Stone Farm: For half of a century.
If you take care of the land,
the land will take care of you.
We’re trying to raise you a good horse.
We sell only what we raise.
The May 18 Preakness Stakes (G1) will be missing the Kentucky Derby (G1) winner for the first time since 1996 when Grindstone was retired because of injury after he won the Run for the Roses. There was a little more controversy and trash talking back in 1982 when the connections of the Derby winner, Gato Del Sol, decided to skip the trip to Baltimore and await the Belmont Stakes (G1).
After his surprise 21-1 score in the Derby for breeders/owners Arthur Hancock III and Leone J. Peters, the late trainer Eddie Gregson thought running the son of Cougar II back on short rest wasn’t the right thing to do.
“He just didn’t want to run him,” Hancock remembered. “I was just so euphoric from winning the Derby, I thought it was OK. The trainer always knows the horse, so I left it up to him. The trainer is with the horse 24/7. In my early days I’d seen too many people telling their trainer what to do and it usually ended up in disaster.”
The big gray, out of the Jacinto mare Peacefully, had made three starts at Santa Anita Park early in his 3-year-old year, finishing fourth in the April 8 Santa Anita Derby (G1). Shipped to Kentucky, Gato Del Sol ran second to Linkage in the April 22 Blue Grass Stakes (G1). The Derby was just nine days later.
Gregson thought the Blue Grass and the last-to-first Derby effort were enough at the time.
“The way I prepared the horse for the Derby, using the Blue Grass Stakes as a prep, dictates that we don’t go on to the Preakness,” Gregson told The Blood-Horse. “We knew going into the Derby—win, lose, or draw—that we wanted the Belmont to be his next major goal. There’s no reason to change that now.”
The colt shipped to New York the Saturday after the Derby.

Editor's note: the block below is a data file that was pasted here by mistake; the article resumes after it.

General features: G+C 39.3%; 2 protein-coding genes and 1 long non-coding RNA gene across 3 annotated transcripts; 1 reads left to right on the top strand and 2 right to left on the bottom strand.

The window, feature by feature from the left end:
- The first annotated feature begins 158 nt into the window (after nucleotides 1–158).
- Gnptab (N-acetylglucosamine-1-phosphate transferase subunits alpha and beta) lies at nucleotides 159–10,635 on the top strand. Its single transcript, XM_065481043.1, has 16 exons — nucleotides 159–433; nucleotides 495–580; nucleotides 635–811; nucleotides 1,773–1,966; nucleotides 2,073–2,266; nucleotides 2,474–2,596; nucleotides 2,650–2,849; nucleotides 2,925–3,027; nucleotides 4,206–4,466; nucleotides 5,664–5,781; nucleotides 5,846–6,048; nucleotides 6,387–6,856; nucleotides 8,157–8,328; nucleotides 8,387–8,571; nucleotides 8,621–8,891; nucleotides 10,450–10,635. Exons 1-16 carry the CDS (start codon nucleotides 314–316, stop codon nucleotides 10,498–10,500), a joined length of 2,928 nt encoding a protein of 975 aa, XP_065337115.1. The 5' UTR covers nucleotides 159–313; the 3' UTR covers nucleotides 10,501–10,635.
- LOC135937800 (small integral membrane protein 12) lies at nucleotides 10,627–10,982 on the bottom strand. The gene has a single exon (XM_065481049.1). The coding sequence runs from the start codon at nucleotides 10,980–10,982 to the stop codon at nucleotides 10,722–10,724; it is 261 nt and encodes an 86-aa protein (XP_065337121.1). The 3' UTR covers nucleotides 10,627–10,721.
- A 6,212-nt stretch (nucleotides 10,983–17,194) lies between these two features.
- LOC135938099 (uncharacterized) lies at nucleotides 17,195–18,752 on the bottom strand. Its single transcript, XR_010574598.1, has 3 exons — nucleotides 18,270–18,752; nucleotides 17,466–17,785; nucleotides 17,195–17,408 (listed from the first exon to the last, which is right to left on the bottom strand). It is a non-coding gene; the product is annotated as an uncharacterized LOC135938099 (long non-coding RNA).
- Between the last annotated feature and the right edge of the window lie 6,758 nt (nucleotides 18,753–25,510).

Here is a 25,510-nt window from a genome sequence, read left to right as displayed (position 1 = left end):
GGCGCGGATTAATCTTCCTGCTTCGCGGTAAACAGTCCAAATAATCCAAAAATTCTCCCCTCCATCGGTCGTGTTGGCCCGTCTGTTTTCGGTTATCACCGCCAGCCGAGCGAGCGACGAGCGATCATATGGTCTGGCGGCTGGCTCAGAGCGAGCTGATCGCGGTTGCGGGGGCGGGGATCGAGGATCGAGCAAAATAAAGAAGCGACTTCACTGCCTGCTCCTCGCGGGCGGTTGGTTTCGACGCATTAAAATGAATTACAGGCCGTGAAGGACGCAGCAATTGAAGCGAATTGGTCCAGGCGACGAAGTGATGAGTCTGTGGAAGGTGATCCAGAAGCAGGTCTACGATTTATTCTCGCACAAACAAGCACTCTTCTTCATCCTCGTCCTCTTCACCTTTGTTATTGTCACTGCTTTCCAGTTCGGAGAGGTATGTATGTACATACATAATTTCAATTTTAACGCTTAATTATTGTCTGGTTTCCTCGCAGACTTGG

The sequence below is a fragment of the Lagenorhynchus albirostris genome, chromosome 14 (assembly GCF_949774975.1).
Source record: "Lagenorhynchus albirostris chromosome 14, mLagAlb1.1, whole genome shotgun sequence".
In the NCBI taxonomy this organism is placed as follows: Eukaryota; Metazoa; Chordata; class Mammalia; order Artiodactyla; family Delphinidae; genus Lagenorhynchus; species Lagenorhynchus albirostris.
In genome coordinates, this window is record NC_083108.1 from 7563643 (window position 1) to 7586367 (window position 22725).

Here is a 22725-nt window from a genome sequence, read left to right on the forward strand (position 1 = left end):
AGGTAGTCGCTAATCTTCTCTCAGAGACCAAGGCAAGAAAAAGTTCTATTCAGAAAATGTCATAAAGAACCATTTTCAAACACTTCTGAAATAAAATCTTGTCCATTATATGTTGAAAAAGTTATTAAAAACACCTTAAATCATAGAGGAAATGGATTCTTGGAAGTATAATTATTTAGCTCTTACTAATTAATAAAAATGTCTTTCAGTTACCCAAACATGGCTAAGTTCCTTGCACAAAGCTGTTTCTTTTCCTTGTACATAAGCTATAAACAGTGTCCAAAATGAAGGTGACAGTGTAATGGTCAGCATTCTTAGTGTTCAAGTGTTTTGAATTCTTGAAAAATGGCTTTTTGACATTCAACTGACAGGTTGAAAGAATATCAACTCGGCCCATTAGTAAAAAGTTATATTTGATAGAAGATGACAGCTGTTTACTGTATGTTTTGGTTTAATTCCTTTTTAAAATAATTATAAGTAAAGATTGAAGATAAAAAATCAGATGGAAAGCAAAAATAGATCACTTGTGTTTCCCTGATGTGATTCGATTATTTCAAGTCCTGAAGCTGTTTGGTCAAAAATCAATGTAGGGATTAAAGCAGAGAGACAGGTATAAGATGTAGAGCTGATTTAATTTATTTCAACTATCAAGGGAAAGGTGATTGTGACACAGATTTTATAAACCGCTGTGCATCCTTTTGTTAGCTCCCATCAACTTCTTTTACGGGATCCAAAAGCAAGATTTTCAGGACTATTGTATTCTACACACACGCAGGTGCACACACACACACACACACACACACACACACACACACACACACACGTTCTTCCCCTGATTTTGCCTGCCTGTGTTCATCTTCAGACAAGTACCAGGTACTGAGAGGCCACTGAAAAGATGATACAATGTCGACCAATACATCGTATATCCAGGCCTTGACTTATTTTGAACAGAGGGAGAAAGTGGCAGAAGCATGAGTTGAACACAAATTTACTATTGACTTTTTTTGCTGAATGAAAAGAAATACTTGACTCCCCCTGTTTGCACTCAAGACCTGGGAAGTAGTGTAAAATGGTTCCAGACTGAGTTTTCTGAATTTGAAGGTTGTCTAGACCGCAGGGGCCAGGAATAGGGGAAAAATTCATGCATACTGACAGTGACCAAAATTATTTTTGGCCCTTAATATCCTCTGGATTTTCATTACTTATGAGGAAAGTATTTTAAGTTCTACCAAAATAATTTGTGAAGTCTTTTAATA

As for Hancock, the party didn’t stop.
“We were on Cloud 9,” he said. “We were partying hard all that spring. We’d go down to Settler’s Cabin, Linville Puckett’s marina and beer depot down on the (Kentucky) river near every night.”
Outside of Hancock’s insular world of his Stone Farm and Setter’s Cabin, however, sportswriters had plenty to say about skipping out on the second leg of the Triple Crown.
“It was huge,” Hancock said of passing the Preakness. “Some people accused us of cowardice, but I didn’t care. I’d won the Derby, which was my life’s dream.
“Chick Lang, down at Pimlico, he raised holy hell. He wrote some things … he more or less insulted us. He ran Pimlico and wanted us there.”
The songwriting Hancock penned his own retort, a poem he called “Hang Lang.”
There once was a man, Chick Lang Whose tongue was as sharp as a fang He probed at our weakness
For skipping the Preakness And criticized all of our gang.
To do what is best for one’s horse Was the way that we charted our course We all had a vision
And made our decision The Preakness could not be endorsed.
We did what we all thought was best But Lang would not let us rest He first tried to blame
Eddie “what’s his name” But Gregson withstood his behest.
Then Mr. Lang launched on me And said my father would be Upset in his grave For the way I behave “Not trying to make history.”
So here to that man made of greed Who mocked and demeaned our grey steed I shall never go
To old Pimlico With a horse that this Hancock might breed.
The Preakness of 1982 was an interesting one. The filly Cupecoy’s Joy, who set blazing fractions of :23 and :46 1/5 in the Derby, was scratched the morning of the race because the owner couldn’t secure enough seating for his guests.
Kentucky-bred but Maryland-owned Linkage, the Blue Grass winner who had skipped the Derby, was the 1-2 favorite in the field of seven and was ridden by the legendary Bill Shoemaker. However it was Nathan Scherr’s Aloma’s Ruler, with 16-year-old “Cowboy” Jack Kaenel up, who won the Black-Eyed Susans by a half-length.
Hancock, Peters, Gregson, and Gato Del Sol waited for the Belmont. On a sloppy track in New York the Derby winner chased Conquistador Cielo home, who won the 1 1/2-mile “Test of the Champion” by 14 lengths for Henryk deKwiatkowski. Conquistador Cielo was sharp, having won the one-mile Metropolitan Handicap (G1) on the Monday before the Belmont.
Gato Del Sol raced until he was 6, and ran in the inaugural Breeders’ Cup Turf (G1T) at Hollywood Park in 1984 and closed out his career with a victory in the 1985 Caballero Handicap at Hollywood. He stood at stud in Kentucky, and then Germany, and was returned to Stone Farm in 1999. He died in 2007 at age 28.
“Gato is buried in our backyard,” Hancock said with pride. “Somebody said, ‘You know you’re a redneck when you bury your Derby winner in the backyard.’ “